John David Washington Can’t Even Explain the Movie He Just Starred In
Sometimes a story is so complicated that even people who wrote the story, or made it into a movie or TV show, don’t understand it. That has proven to be acutely true for Christopher Nolan’s Tenet, the time-bending thriller that came out last summer.
John David Washington plays the lead in the movie, and even after it came out, he still was at a loss to explain it. And that wasn’t just for concerns about spoilers.
What was ‘Tenet’ about?
Asking what Tenet was about is a bit of a loaded question. If there’s a shorthand to explain the movie, it’s probably, “the movie that goes backward.” The trailers highlighted several scenes with the action happening in reverse. Washington played an agent who is recruited into a shadowy organization called Tenet, with the aim of stopping a Russian arms oligarch played by Kenneth Branagh. Only instead of dealing with nuclear warheads, the enemy deals with a machine that can reverse the flow of time.
Speculation ran high that Tenet was somehow connected to Inception, Nolan’s 2010 movie about thieves who steal secrets by entering their target’s dream state and manipulating the landscape and physics of the dream. Tenet turned out to be not related to Inception at all, except as a study in very strange physics. Not that it would have helped make the plot clearer to its main star. The fact that he is called only “The Protagonist” shows just how shadowy the story was, for better or for worse.
But not even Washington could explain it. Asked by GQ how long it took him to understand the plot, Washington confessed, “I’m still learning, to be honest. Temporal pincer movements, points of entropy — every time I see it I get a better understanding of what Chris did as a whole. My grounded understanding of it came from the character, the Protagonist. That’s how I was able to understand at least what I was doing with my role in the script.”
How was ‘Tenet’ received?
Before the pandemic took over the world, Tenet was positioned as last summer’s blockbuster with a brain, a position taken by other Nolan movies such as Inception and Dunkirk, both of which were Best Picture Oscar nominees. But as the pandemic worsened, Tenet was delayed from its July release date until it finally came out in September. By then, not only was it the blockbuster with a brain, it was positioned to “save” the struggling movie theater industry.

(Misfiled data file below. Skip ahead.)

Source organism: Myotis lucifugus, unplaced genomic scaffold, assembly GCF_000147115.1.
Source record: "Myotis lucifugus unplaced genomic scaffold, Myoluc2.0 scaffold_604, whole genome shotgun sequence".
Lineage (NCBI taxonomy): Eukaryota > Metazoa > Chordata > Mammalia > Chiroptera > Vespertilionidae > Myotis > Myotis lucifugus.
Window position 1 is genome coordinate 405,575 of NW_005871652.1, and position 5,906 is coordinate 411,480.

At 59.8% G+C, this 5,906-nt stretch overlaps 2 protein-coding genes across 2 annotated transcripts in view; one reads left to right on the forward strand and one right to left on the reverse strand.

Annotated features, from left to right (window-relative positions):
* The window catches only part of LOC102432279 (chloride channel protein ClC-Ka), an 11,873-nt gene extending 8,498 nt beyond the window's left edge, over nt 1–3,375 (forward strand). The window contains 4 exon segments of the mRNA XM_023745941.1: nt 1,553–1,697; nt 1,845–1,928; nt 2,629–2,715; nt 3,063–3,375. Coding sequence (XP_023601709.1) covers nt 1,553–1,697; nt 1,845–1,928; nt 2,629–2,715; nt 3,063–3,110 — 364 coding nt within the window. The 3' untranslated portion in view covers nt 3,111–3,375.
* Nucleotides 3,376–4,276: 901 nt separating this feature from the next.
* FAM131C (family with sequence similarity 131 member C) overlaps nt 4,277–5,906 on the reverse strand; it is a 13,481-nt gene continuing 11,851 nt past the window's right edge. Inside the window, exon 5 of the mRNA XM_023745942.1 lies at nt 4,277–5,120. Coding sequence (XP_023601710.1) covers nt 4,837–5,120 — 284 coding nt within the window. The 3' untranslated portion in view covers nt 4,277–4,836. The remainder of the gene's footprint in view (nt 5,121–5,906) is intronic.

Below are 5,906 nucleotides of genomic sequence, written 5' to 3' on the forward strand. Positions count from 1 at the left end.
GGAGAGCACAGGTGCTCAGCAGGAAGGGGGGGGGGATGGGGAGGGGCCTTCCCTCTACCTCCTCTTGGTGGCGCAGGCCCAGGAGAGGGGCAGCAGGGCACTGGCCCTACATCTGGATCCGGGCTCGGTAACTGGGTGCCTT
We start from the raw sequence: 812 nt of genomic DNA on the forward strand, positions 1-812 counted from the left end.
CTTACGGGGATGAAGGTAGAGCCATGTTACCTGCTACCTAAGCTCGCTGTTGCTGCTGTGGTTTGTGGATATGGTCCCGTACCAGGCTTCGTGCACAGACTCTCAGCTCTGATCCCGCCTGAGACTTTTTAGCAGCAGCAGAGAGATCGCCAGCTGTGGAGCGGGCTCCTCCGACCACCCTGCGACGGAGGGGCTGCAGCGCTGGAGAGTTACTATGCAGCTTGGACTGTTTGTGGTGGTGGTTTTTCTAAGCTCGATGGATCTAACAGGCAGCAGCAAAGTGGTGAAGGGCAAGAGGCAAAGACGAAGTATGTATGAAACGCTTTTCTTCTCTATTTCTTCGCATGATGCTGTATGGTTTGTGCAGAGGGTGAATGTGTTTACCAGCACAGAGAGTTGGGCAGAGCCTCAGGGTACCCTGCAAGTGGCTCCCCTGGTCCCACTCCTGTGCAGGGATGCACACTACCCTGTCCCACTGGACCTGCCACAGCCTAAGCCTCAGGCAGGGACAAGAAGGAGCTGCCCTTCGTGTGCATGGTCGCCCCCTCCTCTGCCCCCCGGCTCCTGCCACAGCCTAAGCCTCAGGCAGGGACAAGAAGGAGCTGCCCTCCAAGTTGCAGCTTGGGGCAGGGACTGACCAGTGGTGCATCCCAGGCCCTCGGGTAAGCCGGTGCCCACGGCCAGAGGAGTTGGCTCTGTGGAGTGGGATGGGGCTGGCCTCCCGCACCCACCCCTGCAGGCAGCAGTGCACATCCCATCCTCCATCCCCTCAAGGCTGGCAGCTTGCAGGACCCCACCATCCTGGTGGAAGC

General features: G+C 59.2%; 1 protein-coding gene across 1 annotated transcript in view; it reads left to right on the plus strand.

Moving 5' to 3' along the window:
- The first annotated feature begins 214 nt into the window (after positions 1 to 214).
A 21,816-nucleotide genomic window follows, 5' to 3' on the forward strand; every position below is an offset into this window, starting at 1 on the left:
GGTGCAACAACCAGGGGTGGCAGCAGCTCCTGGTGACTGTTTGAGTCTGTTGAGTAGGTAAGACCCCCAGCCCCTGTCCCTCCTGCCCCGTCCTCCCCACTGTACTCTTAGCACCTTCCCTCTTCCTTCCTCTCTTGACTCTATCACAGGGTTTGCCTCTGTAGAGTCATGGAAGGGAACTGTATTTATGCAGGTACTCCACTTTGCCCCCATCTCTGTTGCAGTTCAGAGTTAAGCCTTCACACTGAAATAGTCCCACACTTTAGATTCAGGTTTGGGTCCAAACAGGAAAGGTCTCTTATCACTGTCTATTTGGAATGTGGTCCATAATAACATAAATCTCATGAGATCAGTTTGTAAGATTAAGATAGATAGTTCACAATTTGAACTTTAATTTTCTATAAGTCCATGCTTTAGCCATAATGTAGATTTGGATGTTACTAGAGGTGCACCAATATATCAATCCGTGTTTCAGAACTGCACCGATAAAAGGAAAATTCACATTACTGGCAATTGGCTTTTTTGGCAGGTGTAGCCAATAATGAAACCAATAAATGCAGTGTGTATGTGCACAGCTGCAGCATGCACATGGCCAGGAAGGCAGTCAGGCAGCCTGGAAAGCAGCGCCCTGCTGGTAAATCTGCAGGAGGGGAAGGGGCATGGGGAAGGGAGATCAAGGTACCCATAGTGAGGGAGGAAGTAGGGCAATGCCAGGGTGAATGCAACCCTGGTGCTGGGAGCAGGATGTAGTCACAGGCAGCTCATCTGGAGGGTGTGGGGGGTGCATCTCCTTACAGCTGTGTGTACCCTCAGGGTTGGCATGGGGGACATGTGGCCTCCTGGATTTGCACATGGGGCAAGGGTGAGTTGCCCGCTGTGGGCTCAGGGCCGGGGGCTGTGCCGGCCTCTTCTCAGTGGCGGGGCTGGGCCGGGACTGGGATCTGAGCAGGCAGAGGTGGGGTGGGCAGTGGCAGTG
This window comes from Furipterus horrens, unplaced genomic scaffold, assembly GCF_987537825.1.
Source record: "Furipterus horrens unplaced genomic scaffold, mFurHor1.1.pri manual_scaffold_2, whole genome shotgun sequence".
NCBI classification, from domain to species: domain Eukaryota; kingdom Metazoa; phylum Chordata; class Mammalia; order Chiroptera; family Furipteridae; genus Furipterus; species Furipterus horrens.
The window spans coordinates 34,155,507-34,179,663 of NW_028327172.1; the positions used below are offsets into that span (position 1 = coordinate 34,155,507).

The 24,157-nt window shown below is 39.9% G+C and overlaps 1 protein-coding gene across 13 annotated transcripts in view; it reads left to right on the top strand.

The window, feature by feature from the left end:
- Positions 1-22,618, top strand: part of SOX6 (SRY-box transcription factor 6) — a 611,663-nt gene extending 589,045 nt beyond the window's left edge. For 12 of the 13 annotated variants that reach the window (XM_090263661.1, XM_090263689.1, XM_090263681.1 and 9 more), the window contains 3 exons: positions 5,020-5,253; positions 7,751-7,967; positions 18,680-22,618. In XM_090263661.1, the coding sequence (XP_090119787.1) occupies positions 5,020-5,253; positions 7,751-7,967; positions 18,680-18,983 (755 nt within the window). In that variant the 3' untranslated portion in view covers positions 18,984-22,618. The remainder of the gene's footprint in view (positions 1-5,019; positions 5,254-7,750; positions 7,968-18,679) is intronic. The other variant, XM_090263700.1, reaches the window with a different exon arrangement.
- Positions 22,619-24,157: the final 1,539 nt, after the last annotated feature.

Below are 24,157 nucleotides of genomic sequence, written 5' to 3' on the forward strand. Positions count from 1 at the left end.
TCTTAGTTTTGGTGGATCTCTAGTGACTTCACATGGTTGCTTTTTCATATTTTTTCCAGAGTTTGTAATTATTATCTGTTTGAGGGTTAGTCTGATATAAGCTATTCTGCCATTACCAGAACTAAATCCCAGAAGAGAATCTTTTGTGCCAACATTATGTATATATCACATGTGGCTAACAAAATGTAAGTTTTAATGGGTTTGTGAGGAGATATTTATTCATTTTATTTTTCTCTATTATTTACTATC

That didn’t exactly happen. It ultimately made more than $300 million worldwide, which was seen as an OK success considering so many movie theaters were closed or had limited capacity. However, movie studios aren’t in business to do just OK. Even its critical reception was soft, coming in at 70 percent, which would make it the lowest-ranking Nolan film on Rotten Tomatoes. Critic Mick LaSalle of the San Francisco Chronicle reflected the thoughts of many when he wrote, “Tenet is difficult to understand, but even worse, it inspires little desire to understand it.”
As for Washington, GQ asked him directly, “If confused friends or family ask you to explain it, can you?” He replied, “I can explain my character and his relationship to inversion and reverse entropy in temporal pincer movements. But overall, nah.”
What is next for John David Washington?
Tenet may not have been the blockbuster Warner Bros. and the whole industry was hoping for, but it continued the momentum of the career of Washington, son of Denzel. John David had broken out thanks to his lead role in Spike Lee’s Oscar-winning BlacKkKlansman. Now, his career stands to ascend further with his next project, starring someone else who is used to keeping plot secrets: Zendaya.
The movie is called Malcolm and Marie and was shot over the summer amid the pandemic. Oscar buzz is building for Zendaya, who won an Emmy last year for Euphoria. Washington said of the project, “I was able to shoot a movie during COVID with the great Sam Levinson of Euphoria and Zendaya. They are a powerhouse. Those two together make some beautiful work. I’m a huge fan of Euphoria, so I was able to shoot something very quietly with them that I’m very proud of. Something that I’ve never done before, something very challenging as an artist. Those are the kind of challenges that you look for. Scripts like this, they’re rare. They really are. So I’m lucky to be a part.”